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  17. Jake Lipson

    Jake Lipson Lead Actor

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    I think the idea here is that the closer to the movie the ad plays, the more people are in the theater to see it, because no one wants to risk missing the beginning of the movie just to avoid seeing a commercial. Therefore, the chains will argue that they can charge the advertiser more money for an ad that plays immediately prior to the feature as opposed to an ad that plays during the preshow. This is like how the Super Bowl ad time is more expensive than anything else on TV because they know more people will watch that than anything else on TV. So Cinemark and Regal are taking the short-term gain of more advertising revenue, without thinking about the long-term damage to their business that will be incurred by taking that extra revenue.

    Funnily enough, this already happened once this year to me at Cinemark. On the opening night of Avengers Endgame, they played this Audi ad, featuring Brie Larson as Captain Marvel. It was a really distracting way to start the experience of Endgame, and transitioning from this to Hawkeye and his daughter on the farm was very bizarre.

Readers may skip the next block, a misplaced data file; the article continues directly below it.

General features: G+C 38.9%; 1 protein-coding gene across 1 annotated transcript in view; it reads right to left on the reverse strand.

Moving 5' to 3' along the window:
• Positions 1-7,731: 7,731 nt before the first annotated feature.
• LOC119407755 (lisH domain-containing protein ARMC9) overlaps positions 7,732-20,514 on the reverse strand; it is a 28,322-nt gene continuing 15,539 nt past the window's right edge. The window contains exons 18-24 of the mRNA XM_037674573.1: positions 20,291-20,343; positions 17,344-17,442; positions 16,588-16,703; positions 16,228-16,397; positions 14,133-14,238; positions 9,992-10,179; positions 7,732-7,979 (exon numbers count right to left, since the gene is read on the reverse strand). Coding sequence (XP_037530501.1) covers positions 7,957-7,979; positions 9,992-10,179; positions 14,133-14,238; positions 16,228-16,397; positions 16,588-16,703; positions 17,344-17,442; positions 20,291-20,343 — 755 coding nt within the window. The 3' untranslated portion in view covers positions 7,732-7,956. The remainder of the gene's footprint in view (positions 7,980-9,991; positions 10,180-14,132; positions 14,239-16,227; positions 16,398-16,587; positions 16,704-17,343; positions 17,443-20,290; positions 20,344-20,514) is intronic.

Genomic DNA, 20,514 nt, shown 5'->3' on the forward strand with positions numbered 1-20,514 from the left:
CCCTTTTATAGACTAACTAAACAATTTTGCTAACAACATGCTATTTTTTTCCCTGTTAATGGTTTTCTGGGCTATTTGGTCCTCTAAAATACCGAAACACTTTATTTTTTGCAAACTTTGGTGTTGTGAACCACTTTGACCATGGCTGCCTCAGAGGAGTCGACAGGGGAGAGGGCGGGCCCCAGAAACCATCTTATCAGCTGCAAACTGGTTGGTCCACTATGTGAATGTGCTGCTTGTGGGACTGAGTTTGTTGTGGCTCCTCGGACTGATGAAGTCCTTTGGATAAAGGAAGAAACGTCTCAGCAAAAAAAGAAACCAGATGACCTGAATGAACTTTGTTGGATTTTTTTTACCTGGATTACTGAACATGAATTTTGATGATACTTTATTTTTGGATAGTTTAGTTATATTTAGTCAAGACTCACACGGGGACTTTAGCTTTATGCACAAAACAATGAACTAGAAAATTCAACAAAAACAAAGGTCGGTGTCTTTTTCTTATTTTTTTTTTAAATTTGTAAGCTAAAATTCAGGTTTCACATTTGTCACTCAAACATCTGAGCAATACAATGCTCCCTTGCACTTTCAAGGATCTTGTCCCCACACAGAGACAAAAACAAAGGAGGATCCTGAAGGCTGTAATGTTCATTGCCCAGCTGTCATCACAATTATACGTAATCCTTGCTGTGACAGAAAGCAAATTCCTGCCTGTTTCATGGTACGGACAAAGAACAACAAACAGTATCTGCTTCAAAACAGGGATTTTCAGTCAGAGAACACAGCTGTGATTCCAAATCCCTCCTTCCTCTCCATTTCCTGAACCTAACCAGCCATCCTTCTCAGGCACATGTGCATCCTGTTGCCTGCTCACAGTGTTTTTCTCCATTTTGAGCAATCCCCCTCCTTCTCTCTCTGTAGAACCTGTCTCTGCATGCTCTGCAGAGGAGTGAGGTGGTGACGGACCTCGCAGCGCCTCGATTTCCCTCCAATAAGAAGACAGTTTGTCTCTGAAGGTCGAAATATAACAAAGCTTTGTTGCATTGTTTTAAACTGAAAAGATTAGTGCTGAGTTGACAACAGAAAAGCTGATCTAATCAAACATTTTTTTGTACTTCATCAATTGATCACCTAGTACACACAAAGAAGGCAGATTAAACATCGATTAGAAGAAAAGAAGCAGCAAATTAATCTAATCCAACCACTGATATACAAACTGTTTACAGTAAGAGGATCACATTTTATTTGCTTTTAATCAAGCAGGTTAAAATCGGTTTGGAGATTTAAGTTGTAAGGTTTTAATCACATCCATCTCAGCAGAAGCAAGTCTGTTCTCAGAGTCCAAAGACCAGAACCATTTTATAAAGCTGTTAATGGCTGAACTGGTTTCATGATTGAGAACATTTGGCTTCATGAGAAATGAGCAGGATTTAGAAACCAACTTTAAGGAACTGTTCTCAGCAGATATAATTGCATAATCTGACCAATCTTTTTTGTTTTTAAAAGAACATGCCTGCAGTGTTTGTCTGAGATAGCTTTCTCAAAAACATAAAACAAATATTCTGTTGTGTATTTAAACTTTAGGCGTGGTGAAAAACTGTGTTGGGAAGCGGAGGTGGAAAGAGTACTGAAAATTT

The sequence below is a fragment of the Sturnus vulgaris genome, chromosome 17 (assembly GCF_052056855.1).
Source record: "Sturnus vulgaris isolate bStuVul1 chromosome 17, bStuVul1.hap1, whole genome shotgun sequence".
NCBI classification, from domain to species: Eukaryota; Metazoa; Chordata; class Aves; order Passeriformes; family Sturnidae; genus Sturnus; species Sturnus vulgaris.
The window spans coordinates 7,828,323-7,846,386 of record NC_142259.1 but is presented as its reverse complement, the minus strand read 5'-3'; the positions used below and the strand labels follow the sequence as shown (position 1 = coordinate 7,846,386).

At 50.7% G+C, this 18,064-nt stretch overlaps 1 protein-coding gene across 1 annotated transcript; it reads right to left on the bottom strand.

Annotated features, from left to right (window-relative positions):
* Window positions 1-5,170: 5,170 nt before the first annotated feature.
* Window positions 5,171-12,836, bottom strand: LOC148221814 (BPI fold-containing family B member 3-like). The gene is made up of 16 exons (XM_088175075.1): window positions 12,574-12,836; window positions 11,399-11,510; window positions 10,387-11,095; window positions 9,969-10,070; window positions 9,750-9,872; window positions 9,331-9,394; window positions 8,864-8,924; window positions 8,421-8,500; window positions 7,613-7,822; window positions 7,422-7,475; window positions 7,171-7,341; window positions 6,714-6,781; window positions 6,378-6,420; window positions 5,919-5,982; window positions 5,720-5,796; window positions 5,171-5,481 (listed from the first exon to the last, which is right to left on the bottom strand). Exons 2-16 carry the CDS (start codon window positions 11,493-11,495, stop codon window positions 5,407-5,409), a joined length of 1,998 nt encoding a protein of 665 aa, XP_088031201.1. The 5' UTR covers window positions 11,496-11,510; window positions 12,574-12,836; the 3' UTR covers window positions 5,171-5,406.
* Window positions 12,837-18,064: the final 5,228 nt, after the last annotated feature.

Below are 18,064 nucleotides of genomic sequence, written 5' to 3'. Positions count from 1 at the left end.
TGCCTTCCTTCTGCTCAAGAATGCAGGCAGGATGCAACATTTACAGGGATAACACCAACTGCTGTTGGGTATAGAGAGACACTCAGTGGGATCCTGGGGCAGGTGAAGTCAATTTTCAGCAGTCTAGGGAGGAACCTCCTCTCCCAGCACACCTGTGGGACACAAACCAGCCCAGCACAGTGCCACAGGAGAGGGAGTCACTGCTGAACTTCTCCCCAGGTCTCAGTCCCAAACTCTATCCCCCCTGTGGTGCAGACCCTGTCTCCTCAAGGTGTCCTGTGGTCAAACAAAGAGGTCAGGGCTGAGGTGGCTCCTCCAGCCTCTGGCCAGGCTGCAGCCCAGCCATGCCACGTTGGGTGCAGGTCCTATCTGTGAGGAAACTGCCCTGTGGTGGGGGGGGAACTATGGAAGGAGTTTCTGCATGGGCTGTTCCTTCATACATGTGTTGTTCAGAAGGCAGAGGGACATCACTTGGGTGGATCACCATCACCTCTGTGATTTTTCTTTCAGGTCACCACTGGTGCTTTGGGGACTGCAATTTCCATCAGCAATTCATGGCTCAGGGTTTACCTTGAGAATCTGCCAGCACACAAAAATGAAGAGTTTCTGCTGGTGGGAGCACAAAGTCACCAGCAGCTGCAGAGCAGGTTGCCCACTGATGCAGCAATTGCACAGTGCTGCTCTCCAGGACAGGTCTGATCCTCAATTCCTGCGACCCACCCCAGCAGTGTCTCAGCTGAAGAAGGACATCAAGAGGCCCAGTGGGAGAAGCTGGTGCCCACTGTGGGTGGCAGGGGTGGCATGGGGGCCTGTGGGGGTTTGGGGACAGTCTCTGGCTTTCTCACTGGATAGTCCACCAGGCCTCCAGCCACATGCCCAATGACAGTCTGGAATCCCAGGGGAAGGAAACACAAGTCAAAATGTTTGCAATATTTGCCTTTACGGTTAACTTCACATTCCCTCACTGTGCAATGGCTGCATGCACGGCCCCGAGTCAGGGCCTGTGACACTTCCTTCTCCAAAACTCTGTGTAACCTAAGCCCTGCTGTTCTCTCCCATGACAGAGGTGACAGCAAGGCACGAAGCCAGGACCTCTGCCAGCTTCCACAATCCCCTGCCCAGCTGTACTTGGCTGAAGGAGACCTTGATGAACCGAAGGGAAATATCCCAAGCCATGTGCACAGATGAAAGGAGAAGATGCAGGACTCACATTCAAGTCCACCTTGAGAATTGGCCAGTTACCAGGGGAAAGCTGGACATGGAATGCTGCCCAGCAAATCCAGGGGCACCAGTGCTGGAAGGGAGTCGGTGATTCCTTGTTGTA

18. Adam Lenhardt

    Adam Lenhardt Director

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    Only AMC seems to understand that the theatrical exhibition business is facing an existential threat. People already have more reasons than ever before to skip the cinema. Now is not the time to give them another reason.

    As has been mentioned, I think reserved seating is a big part of what's driving this. Now that people no longer need to show up early to get a good seat, the twenty minutes of ads before the trailers no longer get nearly as many eyeballs as they used to. This "platinum" ad is a way to guarantee more eyeballs.